Basic Types of Linux users and How to Check Them

This article describes the basic types of users and how to check them.

Types of users

There are two basic types of users to choose from: SFTP and SSH.

SFTP users

Secure File Transfer Protocol (SFTP) users can use the command line or a program, such as Filezilla®, to upload files securely. This tool is useful for developers who need somewhere to upload their website files. An SFTP-only user can connect through SFTP but not through SSH.

SSH users

SecureShell (SSH) users can securely connect to the Linux® command line, in a black-screen, command-line terminal such as PuTTY® or MobaXterm®. It's a handy method but recommended for those comfortable with the Linux
command line. An SSH user can connect through both SFTP and SSH.

Modify user access

There are several ways to add or remove access for SSH and SFTP users.

Jailed or chrooted SFTP users

These users can only access a specific set of directories and nothing else. Setting this up is a lengthy process, so ask one of our support techs to help you if you need to implement it.

sudo SSH users

sudo users can run admin-level commands by prefacing them with sudo. The system then logs who made the request and carries it out.

Other users

Persistent users are system users like bin, mail, games, nobody, and so on, which you can usually ignore. The root user allows you to do anything you like on the system.

To make matters simpler, here is a graph showing the basic Linux users you can have, scaled from least permissions to all permissions:

Checks you can make without logging in

You usually log in to your computer or server through port 22. Think of port 22 as the doorway through which you log in. Continuing the analogy, ports 80 and 443 are the doorways for website traffic. If these ports are closed, think of the doors as barred shut and not allowing that traffic to pass.

If you can't log in, run the following commands to check that port 22 is open and accepting SSH connections:

Check what ports are open:

# nmap -F <IP>

Try to log in:

# ssh <user>@<IP>

Try to log in and get more information:

# ssh -v <user>@<IP>

Log in troubleshooting tips

If you can't log in, consider the following possibilities:

It's usually the password

Most often, the problem is the simplest one: the password. If port 22 is open and your computer or server asks for a password when you SSH, confirm that you are entering the correct password. Remember that Linux is case sensitive.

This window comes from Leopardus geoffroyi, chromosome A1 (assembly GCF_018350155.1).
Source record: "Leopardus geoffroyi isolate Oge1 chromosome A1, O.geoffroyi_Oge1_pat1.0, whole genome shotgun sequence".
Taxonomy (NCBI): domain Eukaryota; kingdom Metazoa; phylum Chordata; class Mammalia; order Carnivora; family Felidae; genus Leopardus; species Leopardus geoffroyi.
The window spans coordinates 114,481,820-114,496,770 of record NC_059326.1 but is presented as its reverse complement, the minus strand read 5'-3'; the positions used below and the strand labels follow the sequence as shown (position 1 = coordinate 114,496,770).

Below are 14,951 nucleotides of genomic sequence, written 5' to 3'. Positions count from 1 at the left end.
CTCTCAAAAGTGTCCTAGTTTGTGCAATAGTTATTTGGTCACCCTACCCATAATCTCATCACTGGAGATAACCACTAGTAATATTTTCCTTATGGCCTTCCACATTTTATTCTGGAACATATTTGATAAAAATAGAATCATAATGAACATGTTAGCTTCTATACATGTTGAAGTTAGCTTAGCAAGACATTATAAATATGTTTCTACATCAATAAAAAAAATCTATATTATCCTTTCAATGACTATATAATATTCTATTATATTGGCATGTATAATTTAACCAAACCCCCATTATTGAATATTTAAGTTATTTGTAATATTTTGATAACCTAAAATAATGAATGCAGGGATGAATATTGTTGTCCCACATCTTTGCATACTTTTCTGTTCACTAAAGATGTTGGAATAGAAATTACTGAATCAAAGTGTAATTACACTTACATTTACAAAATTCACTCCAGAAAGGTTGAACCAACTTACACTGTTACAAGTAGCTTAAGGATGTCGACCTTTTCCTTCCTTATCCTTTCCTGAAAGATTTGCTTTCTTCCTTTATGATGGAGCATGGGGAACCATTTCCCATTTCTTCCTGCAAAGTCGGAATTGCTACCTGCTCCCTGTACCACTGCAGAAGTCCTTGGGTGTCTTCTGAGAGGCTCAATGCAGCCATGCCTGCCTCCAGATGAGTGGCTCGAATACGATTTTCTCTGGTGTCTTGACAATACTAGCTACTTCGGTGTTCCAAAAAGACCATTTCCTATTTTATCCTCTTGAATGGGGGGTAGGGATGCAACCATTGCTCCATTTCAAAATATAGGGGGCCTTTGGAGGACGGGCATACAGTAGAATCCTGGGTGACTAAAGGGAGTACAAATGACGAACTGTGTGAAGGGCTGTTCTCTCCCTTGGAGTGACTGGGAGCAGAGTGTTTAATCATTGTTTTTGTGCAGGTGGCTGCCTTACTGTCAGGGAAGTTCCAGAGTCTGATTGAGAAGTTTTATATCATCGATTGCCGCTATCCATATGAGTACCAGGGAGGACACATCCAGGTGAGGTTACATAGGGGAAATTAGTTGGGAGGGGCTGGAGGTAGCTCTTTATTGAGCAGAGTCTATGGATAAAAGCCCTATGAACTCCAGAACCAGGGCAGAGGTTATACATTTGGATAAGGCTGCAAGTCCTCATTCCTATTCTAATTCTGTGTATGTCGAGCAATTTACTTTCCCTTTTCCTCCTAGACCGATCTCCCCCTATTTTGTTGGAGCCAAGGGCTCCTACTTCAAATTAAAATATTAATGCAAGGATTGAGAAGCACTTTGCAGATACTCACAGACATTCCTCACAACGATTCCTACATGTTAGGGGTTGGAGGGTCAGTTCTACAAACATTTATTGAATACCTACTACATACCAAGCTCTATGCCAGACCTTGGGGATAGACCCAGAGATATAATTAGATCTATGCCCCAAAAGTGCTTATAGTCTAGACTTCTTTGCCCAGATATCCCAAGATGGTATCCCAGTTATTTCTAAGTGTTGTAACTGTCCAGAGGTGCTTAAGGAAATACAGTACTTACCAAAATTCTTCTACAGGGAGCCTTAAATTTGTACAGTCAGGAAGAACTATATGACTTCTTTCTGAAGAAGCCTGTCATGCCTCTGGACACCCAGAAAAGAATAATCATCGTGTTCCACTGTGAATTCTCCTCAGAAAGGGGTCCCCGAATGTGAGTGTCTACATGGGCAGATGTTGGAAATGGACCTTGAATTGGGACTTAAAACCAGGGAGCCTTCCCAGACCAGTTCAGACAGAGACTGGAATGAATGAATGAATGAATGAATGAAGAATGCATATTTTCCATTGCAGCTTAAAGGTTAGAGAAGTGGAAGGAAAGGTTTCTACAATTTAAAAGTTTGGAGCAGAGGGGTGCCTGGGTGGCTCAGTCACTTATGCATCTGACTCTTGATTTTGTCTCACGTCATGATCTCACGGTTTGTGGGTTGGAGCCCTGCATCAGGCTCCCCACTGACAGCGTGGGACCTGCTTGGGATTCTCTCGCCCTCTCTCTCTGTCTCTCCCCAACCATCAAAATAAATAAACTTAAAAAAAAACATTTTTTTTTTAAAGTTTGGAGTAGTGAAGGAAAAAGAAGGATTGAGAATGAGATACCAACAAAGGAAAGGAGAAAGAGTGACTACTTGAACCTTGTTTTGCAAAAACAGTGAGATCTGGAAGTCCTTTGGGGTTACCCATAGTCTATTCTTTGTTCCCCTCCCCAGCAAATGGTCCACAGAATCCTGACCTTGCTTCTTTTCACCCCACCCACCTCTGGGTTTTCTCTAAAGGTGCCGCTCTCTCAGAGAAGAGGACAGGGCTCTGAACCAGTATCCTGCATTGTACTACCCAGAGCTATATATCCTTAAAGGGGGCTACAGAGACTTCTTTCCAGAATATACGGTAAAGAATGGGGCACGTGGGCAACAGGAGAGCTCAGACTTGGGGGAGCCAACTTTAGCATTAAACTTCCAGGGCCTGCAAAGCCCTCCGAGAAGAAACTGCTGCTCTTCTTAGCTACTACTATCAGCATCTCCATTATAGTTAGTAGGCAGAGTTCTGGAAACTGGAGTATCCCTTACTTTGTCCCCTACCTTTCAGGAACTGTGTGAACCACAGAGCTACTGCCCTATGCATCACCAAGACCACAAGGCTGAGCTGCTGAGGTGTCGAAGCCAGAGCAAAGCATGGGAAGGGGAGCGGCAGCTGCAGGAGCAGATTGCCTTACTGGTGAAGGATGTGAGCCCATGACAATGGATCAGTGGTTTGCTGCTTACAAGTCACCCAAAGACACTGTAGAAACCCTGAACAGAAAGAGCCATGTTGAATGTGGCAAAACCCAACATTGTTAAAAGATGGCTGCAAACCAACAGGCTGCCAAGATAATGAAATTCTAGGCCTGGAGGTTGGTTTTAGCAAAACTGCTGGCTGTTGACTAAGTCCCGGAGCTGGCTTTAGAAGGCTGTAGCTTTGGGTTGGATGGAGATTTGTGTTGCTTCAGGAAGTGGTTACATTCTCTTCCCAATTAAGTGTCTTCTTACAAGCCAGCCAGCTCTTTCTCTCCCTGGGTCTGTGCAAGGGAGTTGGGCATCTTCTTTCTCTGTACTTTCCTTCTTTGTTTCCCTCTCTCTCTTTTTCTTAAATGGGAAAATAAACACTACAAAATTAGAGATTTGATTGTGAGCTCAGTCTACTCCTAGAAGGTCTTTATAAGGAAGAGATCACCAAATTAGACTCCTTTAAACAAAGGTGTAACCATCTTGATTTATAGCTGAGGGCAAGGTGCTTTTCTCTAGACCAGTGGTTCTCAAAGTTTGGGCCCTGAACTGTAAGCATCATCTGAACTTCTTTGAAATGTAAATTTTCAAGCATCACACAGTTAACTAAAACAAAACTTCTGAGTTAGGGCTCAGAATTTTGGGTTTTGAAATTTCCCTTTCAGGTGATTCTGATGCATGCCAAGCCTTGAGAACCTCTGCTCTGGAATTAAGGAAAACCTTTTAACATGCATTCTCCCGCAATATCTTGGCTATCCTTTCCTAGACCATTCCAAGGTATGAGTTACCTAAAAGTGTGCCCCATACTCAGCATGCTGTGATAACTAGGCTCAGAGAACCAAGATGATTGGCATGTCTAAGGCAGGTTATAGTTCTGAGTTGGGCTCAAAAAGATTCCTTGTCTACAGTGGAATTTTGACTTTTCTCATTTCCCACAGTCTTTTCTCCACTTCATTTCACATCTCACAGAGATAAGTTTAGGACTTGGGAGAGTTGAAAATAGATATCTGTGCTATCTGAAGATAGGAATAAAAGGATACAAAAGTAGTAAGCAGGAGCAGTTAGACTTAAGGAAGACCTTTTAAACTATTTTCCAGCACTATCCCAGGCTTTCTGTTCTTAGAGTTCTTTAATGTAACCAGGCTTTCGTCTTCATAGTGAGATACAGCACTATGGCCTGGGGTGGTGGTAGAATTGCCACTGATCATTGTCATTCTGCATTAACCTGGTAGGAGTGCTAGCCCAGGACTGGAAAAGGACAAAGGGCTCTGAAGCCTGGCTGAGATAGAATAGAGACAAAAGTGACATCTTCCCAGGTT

If you don't know your password

Linux does not save your password in a format that we can retrieve. Either log in with another user or ask our support team to reset it for you.

If you are trying to log in as root

By default, Linux disables direct root logins for security (to stop hackers from needing to crack only one password). So, unless you specifically enabled root, the usual protocol is to log in as another user and then escalate to root as

Helpful user commands

Show the types of users:

Run the following command to list all system, SFTP-only, and SSH users:

# cat /etc/passwd

mysql:*:27:27:MariaDB Server:/var/lib/mysql:/sbin/nologin

Each line is split into different sections with:

UsernameUser ID. If it's below 1000, it's probably a default system userA comment if one was addedHome Directory. Jail/Chroot=/home/chrootSFTP-only=/sbin/nologin SSH=/bin/bash

Find a user

Run the following command to search for a specific user:

# grep <user> /etc/passwd

Check permissions

Run the following command to check if a user has sudo permissions either by the use of privilege ALL=(ALL) or wheel group:

# (getent group; cat /etc/sudoers) | grep <user>


No output means sudo permissions were not found.

Check password status

Run the following command to check if a user is locked:

# passwd -S <user>

You see either Password set or locked.

More advanced user checks

Check current logged-in users:

# w

Check who logged in last:

# last

Check the last ten users to log in:

# last | head -10

Check if a user tried to log in:

# grep <user> /var/log/secure

Show a live feed of users trying to log in (Use Ctrl+C to cancel):

# tail -f /var/log/secure

Check when a password is due to expire (default is never):

# chage -l <user>

Check what groups a user is a part of:

# groups <user>

Use the following script to check a user to see if their password is locked if they have sudo permissions:

# UU='<user>'; getent passwd | grep ${UU}; passwd -S ${UU}; grep ${UU} /etc/sudoers; groups ${UU}